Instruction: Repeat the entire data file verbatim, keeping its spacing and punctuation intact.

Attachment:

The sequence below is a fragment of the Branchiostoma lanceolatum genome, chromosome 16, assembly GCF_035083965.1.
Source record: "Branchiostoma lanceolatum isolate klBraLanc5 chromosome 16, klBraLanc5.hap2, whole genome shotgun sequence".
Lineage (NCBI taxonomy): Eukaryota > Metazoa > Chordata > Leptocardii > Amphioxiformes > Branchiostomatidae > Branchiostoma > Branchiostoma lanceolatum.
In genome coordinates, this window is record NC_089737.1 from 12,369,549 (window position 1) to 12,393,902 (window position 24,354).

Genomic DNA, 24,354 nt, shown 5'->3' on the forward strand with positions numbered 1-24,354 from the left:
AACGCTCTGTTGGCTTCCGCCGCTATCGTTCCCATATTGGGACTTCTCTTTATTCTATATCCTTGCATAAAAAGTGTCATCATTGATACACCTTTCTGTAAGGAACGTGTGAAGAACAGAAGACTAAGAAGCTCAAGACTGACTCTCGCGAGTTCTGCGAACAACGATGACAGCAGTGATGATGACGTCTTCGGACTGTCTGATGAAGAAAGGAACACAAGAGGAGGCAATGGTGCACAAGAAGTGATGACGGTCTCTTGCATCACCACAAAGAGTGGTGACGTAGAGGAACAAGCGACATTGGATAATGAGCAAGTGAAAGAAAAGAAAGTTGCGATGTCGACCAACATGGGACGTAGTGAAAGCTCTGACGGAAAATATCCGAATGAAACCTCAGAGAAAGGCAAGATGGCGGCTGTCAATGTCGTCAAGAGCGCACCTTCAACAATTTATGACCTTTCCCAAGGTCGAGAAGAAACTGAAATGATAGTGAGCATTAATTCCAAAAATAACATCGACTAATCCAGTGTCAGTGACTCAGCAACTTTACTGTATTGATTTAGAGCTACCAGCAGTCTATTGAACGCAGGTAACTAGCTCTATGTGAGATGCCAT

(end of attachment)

The sequence below is a fragment of the Branchiostoma lanceolatum genome, chromosome 16, assembly GCF_035083965.1.
Source record: "Branchiostoma lanceolatum isolate klBraLanc5 chromosome 16, klBraLanc5.hap2, whole genome shotgun sequence".
Lineage (NCBI taxonomy): Eukaryota > Metazoa > Chordata > Leptocardii > Amphioxiformes > Branchiostomatidae > Branchiostoma > Branchiostoma lanceolatum.
In genome coordinates, this window is record NC_089737.1 from 12,369,549 (window position 1) to 12,393,902 (window position 24,354).

Genomic DNA, 24,354 nt, shown 5'->3' on the forward strand with positions numbered 1-24,354 from the left:
AACGCTCTGTTGGCTTCCGCCGCTATCGTTCCCATATTGGGACTTCTCTTTATTCTATATCCTTGCATAAAAAGTGTCATCATTGATACACCTTTCTGTAAGGAACGTGTGAAGAACAGAAGACTAAGAAGCTCAAGACTGACTCTCGCGAGTTCTGCGAACAACGATGACAGCAGTGATGATGACGTCTTCGGACTGTCTGATGAAGAAAGGAACACAAGAGGAGGCAATGGTGCACAAGAAGTGATGACGGTCTCTTGCATCACCACAAAGAGTGGTGACGTAGAGGAACAAGCGACATTGGATAATGAGCAAGTGAAAGAAAAGAAAGTTGCGATGTCGACCAACATGGGACGTAGTGAAAGCTCTGACGGAAAATATCCGAATGAAACCTCAGAGAAAGGCAAGATGGCGGCTGTCAATGTCGTCAAGAGCGCACCTTCAACAATTTATGACCTTTCCCAAGGTCGAGAAGAAACTGAAATGATAGTGAGCATTAATTCCAAAAATAACATCGACTAATCCAGTGTCAGTGACTCAGCAACTTTACTGTATTGATTTAGAGCTACCAGCAGTCTATTGAACGCAGGTAACTAGCTCTATGTGAGATGCCAT